Running a InfluxDB Time-Series database on a AWS ECS cluster

Stijn Vanorbeek
Mar 12, 2019 · 5 min read

Every self-respecting business is looking at adequately measuring and monitoring KPI’s (Key Performance Indicators) or other critical parameters.

Often, such data presents itself as a time series: a series of data points indexed (or listed or graphed) in time order. Say server CPU usage or wind-speed at a certain location.

Time-series data can be stored in a wide variety of data-stores, including relational and non-relational databases, each with there respective trade-offs. In the last decade a new category of databases has been developed that are optimized for such datasets: TSDB’s or time-series databases.

Typically a time-series database has high ingest rates (but rarely overwrites a record) and a number of functions (as aggregation) that perform much better than any other traditional databases when it comes to large sets of time-series data.

Picking a TSDB

Some of the names and vendors you will run into include: Graphite, OpenTSDB, TimescaleDB, InfluxDB and (unreleased at time of writing) AWS Timestream.

For a personal IoT project I evaluated a number of TSDB’s and settled on InfluxDB. Mainly because it was easy to start with and worked out of the box.

One of the challenges seemed to be that there isn’t a non-commercial versions out that there that has good redundancy and back-up build-in. The only solution to have some sort of high-availability seemed to run two identical instances of InfluxDB, each in another Availability Zone and having our client application write to both at the same time. This seems a bit awkward at first, but ended up working fine.

Running InfluxDB on AWS ECS

I’m a big Infrastructure as Code fan, so my goal was to bring this solution up through some AWS Cloudformation templates.

Persistant Storage

This brings us to the problem of persistant storage. Starting out I hoped to use AWS Fargate managed container service, but unfortunately it is not possible to add any persistant storage to a Fargate container.

The easiest solution seemed to be to attach a AWS Elastic Filesystem (EFS) to both EC2 container instances and mount a data storage volume to the containers. As we are running relative small datasets I haven’t been to worried about performance issues.

The Cloudformation template below can be used as starting point to bring up a EFS that is accessible from two subnets, each in a separate AZ. A little hard to read, but notice how the EFS DNS name and mount command are exported for use in the template that will bring up both database containers.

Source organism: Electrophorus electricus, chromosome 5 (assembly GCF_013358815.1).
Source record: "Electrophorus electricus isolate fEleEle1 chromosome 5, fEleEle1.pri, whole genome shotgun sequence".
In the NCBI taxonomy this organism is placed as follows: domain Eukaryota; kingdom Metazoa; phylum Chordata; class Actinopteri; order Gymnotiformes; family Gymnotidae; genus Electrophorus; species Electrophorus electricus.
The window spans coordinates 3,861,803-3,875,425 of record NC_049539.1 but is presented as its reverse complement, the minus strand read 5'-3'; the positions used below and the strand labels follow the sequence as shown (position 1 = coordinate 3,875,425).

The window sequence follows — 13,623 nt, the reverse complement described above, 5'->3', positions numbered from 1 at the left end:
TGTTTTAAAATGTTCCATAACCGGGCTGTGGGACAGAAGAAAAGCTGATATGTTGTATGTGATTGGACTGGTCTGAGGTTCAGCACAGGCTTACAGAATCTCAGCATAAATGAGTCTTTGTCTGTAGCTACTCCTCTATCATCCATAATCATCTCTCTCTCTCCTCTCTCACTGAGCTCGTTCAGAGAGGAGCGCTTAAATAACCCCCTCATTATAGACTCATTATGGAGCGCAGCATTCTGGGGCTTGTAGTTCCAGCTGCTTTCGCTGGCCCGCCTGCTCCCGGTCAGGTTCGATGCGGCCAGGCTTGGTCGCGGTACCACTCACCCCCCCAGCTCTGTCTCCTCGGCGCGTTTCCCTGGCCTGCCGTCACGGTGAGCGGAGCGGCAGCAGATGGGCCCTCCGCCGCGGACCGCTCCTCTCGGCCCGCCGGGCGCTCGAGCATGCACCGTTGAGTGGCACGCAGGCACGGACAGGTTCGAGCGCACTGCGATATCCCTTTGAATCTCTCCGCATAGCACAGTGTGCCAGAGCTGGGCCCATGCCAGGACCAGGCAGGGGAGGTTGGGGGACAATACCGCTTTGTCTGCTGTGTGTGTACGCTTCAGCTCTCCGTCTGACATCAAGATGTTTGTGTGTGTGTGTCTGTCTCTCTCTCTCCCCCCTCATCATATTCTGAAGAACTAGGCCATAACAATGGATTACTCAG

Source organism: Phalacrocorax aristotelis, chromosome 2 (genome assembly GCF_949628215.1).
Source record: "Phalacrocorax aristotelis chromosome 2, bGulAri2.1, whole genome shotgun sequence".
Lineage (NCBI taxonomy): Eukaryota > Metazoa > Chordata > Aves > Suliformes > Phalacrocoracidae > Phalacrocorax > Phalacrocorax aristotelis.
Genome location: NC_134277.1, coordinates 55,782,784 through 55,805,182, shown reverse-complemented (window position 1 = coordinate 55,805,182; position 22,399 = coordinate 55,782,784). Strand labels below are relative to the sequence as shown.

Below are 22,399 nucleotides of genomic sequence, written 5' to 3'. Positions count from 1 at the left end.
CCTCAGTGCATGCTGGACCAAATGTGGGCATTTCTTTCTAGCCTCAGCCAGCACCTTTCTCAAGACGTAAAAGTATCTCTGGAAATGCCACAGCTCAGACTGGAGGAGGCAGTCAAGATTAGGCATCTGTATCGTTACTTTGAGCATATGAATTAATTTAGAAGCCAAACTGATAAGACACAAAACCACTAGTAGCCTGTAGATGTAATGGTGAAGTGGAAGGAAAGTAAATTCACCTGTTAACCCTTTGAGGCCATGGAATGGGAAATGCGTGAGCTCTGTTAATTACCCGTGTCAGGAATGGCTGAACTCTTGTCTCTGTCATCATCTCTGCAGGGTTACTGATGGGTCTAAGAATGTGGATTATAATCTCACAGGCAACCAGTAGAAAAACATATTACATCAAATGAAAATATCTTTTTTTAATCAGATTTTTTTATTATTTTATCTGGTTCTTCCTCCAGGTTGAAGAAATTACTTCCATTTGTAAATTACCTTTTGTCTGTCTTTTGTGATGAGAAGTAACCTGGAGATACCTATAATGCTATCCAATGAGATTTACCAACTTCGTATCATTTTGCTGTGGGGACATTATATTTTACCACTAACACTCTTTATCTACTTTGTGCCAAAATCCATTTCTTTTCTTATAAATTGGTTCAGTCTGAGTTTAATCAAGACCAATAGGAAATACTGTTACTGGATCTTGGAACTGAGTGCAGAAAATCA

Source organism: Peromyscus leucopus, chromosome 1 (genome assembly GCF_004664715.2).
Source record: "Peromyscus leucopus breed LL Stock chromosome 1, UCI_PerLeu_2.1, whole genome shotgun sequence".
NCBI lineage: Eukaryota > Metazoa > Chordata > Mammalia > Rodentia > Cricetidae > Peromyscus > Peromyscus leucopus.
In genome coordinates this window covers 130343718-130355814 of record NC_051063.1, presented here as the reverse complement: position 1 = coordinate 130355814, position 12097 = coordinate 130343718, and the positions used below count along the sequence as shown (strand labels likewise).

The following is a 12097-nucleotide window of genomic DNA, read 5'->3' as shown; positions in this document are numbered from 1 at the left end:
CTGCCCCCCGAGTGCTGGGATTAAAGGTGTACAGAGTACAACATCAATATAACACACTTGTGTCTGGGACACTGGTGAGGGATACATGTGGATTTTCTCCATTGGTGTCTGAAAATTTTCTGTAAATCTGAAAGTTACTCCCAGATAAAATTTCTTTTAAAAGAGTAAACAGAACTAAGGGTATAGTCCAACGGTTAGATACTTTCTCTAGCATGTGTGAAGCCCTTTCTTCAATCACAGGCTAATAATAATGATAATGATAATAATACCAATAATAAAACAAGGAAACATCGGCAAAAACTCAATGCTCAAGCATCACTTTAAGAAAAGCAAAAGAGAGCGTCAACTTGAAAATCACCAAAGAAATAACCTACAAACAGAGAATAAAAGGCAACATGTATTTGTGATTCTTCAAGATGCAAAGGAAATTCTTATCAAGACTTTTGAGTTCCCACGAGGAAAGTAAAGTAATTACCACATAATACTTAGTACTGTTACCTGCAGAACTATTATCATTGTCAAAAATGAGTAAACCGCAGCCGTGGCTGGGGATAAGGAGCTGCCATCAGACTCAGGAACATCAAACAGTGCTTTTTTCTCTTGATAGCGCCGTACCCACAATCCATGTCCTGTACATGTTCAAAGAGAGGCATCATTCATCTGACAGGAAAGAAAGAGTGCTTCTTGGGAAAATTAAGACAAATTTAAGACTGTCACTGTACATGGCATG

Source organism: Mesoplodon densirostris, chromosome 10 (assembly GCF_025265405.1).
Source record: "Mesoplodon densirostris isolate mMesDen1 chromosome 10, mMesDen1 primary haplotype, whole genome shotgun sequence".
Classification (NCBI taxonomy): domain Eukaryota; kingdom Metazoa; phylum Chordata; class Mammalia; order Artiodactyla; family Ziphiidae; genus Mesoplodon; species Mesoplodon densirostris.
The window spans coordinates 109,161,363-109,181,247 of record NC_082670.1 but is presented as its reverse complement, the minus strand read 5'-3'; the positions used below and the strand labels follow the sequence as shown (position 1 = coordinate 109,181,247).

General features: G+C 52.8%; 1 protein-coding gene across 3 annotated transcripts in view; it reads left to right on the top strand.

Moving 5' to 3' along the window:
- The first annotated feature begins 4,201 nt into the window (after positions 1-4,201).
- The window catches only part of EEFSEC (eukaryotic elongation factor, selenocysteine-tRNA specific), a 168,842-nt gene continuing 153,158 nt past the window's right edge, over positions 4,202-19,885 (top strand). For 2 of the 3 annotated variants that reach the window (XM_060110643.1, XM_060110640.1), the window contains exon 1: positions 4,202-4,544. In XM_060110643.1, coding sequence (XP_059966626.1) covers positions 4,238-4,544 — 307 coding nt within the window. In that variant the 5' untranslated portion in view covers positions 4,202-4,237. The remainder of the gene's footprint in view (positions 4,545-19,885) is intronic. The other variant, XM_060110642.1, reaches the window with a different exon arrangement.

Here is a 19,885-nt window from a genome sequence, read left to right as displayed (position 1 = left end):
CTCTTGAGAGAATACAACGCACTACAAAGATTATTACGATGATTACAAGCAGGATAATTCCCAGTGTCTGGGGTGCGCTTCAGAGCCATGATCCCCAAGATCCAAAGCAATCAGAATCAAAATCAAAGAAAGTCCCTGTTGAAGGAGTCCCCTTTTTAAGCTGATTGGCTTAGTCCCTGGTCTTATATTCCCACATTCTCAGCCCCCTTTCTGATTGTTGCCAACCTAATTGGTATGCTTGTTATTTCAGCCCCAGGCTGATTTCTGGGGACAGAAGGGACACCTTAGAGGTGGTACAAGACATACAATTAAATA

myPrivateEfsSg:
Type: AWS::EC2::SecurityGroup
Properties:
VpcId: !ImportValue myVpcID
GroupName: EfsPrivateSecurityGroup
GroupDescription: Security group for EFS mount
SecurityGroupIngress:
— IpProtocol: tcp
FromPort: 2049
ToPort: 2049
CidrIp: !ImportValue myPrivateSubnet1CidrBlock
— IpProtocol: tcp
FromPort: 2049
ToPort: 2049
CidrIp: !ImportValue myPrivateSubnet2CidrBlock
SecurityGroupEgress:
— IpProtocol: “-1”
CidrIp: “0.0.0.0/0”
ElasticFileSystemRetain:
Type: AWS::EFS::FileSystem
Condition: Retain
DeletionPolicy: Retain
Properties:
Encrypted: !FindInMap [ EncrpytionBoolean, !Ref EncryptionState, Boolean ]
KmsKeyId:
!If [ UseAWS-ManagedCMK, !Ref 'AWS::NoValue', !Ref Cmk ]
FileSystemTags:
- Key: Name
Value: !Ref 'AWS::StackName'
PerformanceMode: !Ref PerformanceMode
ElasticFileSystemDelete:
Type: AWS::EFS::FileSystem
Condition: Delete
DeletionPolicy: Delete
Properties:
Encrypted: !FindInMap [ EncrpytionBoolean, !Ref EncryptionState, Boolean ]
KmsKeyId:
!If [ UseAWS-ManagedCMK, !Ref 'AWS::NoValue', !Ref Cmk ]
FileSystemTags:
- Key: Name
Value: !Ref 'AWS::StackName'
PerformanceMode: !Ref PerformanceMode
ElasticFileSystemMountTarget0Retain:
Condition: Retain
DeletionPolicy: Retain
Type: AWS::EFS::MountTarget
Properties:
FileSystemId: !Ref ElasticFileSystemRetain
SecurityGroups:
- !Ref myPrivateEfsSg
SubnetId: !Ref Subnet1
ElasticFileSystemMountTarget0Delete:
Condition: Delete
DeletionPolicy: Delete
Type: AWS::EFS::MountTarget
Properties:
FileSystemId: !Ref ElasticFileSystemDelete
SecurityGroups:
- !Ref myPrivateEfsSg
SubnetId: !Ref Subnet1
ElasticFileSystemMountTarget1Retain:
Condition: Retain
DeletionPolicy: Retain
Type: AWS::EFS::MountTarget
Properties:
FileSystemId: !Ref ElasticFileSystemRetain
SecurityGroups:
- !Ref myPrivateEfsSg
SubnetId: !Ref Subnet2
ElasticFileSystemMountTarget1Delete:
Condition : Delete
DeletionPolicy: Delete
Type: AWS::EFS::MountTarget
Properties: